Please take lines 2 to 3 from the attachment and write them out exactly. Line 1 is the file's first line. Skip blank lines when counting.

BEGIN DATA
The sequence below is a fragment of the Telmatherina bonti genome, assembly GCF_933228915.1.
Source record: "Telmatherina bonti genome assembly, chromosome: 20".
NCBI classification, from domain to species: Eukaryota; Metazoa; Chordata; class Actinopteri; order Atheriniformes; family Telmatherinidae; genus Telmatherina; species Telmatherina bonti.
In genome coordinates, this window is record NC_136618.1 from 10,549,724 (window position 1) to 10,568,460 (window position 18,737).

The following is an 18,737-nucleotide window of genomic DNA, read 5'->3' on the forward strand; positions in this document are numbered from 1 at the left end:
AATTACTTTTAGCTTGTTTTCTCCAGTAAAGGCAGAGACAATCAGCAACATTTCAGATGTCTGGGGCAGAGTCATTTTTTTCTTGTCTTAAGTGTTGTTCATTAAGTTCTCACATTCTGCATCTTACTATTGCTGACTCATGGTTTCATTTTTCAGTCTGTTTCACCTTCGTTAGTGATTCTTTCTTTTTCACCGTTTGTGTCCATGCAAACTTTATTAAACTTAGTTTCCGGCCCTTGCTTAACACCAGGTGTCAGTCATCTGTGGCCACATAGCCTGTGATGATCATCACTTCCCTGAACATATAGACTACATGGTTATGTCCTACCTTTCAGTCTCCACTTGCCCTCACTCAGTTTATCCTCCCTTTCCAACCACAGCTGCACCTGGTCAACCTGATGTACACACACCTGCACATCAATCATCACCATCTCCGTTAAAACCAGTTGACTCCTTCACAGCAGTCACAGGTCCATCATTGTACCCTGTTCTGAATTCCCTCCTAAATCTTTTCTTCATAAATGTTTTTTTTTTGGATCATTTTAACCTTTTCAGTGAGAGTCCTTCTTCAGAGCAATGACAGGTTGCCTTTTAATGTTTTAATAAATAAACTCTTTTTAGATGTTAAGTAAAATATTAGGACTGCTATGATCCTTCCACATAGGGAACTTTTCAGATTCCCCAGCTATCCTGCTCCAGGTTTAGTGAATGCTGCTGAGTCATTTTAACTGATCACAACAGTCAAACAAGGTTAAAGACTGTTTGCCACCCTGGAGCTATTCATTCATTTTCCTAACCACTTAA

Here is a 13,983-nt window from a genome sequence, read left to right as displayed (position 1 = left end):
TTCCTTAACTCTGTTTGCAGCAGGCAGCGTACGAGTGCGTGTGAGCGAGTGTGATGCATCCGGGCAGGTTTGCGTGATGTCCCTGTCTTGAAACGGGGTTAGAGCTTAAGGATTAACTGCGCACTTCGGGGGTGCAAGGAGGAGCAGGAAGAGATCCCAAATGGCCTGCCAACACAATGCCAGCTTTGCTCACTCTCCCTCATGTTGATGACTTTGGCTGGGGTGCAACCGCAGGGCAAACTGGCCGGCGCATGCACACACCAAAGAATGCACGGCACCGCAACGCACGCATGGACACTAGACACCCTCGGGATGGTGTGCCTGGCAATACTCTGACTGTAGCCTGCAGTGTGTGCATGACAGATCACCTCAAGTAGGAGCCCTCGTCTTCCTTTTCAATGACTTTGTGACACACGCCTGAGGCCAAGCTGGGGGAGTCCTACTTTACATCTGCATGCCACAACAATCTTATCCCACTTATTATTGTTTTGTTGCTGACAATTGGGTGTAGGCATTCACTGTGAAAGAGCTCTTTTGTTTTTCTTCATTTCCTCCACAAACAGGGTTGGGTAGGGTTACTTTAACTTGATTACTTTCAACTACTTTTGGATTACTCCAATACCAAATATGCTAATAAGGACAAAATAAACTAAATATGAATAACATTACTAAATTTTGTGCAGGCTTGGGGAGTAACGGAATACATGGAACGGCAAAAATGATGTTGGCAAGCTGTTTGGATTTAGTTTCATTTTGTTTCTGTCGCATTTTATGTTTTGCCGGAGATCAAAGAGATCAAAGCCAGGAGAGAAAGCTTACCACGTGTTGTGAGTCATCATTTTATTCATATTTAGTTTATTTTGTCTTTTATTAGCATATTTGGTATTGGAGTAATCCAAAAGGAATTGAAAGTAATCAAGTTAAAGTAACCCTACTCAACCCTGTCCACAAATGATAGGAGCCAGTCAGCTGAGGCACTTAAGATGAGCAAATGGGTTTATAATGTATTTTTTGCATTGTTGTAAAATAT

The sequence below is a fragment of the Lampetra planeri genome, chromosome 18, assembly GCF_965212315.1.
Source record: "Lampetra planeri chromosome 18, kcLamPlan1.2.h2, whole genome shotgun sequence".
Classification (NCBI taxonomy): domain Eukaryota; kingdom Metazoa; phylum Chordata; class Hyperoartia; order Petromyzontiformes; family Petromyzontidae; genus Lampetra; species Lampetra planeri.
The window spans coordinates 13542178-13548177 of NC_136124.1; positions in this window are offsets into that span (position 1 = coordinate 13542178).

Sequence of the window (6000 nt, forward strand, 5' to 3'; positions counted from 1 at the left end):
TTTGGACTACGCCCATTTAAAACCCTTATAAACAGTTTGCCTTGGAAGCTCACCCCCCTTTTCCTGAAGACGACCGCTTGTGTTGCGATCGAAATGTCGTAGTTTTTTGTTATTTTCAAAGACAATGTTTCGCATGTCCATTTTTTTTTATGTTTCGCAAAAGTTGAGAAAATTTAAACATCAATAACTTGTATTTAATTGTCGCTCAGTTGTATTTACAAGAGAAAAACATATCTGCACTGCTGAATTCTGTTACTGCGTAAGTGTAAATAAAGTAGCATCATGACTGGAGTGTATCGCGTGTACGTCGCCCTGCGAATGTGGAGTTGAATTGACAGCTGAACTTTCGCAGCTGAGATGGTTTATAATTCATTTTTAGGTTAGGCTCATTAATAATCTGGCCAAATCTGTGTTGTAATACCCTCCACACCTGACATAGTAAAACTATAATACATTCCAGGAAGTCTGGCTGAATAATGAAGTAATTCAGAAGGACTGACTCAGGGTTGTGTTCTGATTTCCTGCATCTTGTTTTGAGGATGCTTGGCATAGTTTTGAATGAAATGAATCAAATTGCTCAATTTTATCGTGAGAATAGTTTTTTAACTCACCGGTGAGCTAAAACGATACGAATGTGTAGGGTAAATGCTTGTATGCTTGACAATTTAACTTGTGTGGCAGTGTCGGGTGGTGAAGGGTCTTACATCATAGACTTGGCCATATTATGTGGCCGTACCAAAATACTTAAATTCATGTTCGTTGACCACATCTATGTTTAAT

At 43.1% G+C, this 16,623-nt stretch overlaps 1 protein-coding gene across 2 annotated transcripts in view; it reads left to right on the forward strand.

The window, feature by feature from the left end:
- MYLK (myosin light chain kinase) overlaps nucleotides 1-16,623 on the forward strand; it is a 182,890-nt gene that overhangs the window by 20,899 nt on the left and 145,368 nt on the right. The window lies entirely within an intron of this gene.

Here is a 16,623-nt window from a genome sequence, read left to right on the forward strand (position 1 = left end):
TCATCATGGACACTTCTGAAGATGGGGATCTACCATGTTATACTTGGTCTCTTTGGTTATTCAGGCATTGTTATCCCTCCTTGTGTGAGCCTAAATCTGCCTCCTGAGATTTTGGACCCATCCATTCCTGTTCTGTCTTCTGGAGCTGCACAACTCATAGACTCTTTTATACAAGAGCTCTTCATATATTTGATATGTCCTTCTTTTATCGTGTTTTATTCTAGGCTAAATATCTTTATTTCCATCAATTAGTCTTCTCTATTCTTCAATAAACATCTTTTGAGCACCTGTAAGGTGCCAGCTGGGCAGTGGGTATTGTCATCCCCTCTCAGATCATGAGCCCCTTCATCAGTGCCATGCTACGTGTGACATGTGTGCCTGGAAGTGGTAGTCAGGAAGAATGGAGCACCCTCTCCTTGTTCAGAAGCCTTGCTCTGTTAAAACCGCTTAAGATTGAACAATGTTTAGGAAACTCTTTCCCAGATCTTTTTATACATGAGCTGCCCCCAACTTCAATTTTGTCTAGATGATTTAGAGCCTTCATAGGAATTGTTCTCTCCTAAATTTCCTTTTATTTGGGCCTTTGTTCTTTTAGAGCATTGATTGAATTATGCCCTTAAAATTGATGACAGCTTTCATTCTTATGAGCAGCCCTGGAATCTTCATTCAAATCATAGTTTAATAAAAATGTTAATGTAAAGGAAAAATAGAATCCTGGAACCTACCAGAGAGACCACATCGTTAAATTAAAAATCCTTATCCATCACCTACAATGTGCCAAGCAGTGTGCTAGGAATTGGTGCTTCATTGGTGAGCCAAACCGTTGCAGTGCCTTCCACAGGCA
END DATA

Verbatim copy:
Source record: "Telmatherina bonti genome assembly, chromosome: 20".
NCBI classification, from domain to species: Eukaryota; Metazoa; Chordata; class Actinopteri; order Atheriniformes; family Telmatherinidae; genus Telmatherina; species Telmatherina bonti.